York Region residents who recently tested positive on a rapid antigen test are invited to complete a short survey. Information collected in this Rapid Antigen Test Survey will assist in understanding how COVID-19 is circulating in our community.
If your rapid antigen test result is negative, you do not need to isolate if you do not have symptoms of COVID-19. Continue to self-monitor yourself and stay home if you become sick.
Learn more about rapid antigen tests, including when it is recommended that you use one.
Testing Positive for COVID-19 Instructions
Below you will find directions on how to self-isolate and what instructions to provide your close contacts about their need to also self-isolate to prevent the spread of COVID-19 to others.
If you test positive for COVID-19, you may receive a call from York Region Public Health to inform you of the positive test result or to inform you that you are a close contact of someone who tested positive. York Region Public Health may also reach out to you in these scenarios via text message with a secure link to complete a personal COVID-19 assessment form.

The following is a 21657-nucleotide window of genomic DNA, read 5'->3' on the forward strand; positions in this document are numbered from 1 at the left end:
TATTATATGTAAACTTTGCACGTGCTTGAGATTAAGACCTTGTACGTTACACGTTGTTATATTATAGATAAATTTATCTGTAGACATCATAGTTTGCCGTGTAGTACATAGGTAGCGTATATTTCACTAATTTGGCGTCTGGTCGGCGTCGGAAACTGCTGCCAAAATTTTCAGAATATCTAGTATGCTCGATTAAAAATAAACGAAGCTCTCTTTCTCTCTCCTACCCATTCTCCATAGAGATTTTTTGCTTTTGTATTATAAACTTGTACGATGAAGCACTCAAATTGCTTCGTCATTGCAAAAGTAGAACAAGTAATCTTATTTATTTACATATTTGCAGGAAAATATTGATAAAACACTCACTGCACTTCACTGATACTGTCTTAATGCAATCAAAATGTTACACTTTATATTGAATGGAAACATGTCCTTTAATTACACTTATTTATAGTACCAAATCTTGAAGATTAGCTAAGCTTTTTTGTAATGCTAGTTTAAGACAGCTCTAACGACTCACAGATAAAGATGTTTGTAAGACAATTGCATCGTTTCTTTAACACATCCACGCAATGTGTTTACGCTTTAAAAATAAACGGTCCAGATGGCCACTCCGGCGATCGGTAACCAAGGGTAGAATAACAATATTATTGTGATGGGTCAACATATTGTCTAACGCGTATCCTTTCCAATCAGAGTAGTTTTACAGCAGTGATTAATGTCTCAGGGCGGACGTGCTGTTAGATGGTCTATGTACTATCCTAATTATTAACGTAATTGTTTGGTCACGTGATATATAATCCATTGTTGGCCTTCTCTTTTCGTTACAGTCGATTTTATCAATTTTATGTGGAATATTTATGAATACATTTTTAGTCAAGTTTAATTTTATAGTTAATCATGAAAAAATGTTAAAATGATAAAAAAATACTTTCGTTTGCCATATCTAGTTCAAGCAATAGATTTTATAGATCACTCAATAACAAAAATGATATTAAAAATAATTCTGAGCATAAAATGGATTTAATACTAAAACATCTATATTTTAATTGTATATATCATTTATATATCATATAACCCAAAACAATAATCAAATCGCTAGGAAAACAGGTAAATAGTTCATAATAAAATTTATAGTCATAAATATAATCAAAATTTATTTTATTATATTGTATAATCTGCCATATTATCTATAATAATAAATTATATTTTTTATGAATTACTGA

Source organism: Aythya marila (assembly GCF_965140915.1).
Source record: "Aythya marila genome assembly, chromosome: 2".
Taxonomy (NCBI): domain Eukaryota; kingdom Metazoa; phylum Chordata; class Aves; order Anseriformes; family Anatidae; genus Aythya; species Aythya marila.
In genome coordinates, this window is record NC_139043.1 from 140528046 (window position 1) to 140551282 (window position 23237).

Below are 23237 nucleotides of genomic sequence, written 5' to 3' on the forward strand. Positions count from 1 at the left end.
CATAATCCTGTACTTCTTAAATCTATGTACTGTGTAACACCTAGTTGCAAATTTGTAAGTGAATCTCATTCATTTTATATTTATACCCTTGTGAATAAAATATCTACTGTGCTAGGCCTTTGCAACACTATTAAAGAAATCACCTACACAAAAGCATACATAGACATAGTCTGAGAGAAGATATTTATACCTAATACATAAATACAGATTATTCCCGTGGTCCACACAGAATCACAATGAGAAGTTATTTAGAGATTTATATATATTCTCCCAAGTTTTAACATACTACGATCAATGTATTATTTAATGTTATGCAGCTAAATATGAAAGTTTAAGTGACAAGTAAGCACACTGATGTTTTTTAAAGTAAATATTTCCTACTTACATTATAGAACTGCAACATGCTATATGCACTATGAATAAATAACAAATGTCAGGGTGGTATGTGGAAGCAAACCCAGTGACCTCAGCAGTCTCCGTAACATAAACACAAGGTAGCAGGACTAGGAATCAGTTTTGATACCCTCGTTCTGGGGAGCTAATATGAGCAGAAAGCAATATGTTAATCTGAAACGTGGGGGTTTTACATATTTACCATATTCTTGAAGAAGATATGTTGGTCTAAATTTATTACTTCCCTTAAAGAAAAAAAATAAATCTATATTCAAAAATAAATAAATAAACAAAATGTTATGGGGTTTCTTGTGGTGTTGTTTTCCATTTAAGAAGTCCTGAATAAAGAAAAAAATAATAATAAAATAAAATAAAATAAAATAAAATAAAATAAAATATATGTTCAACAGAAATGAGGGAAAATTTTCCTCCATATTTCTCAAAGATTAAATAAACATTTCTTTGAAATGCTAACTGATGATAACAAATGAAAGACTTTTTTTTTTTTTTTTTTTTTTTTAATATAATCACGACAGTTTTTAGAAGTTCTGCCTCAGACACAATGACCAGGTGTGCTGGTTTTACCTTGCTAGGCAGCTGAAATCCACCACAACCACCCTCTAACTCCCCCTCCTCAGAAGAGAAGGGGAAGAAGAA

If York Region Public Health calls you:
- You may be asked to confirm your identity with your full name, address, Ontario health card number and date of birth before discussing personal health information
- A York Region phone number will show up on your phone but sometimes the call will be from a private number. If you are uncomfortable answering a call from a private number, we will leave a voicemail, with a phone number, extension and a reference number
- You will never be asked to provide your SIN number, or for money/credit card information
The Canadian Anti-Fraud Centre has developed tips to help protect you from scammers. If you suspect that you may be the victim of a scam or fraud or have been tricked into giving personal or financial information, visit the Canadian Anti-Fraud Centre website.
How To Get Your PCR Test Results
The Ontario government online test results portal offers secure access to test results on your computer or mobile device. Test results will be available in 1 to 6 days after your test.
Please note: the test results portal does not work with Internet Explorer or iOS 11 and older. You might also need to disconnect from your corporate network or virtual private network (VPN).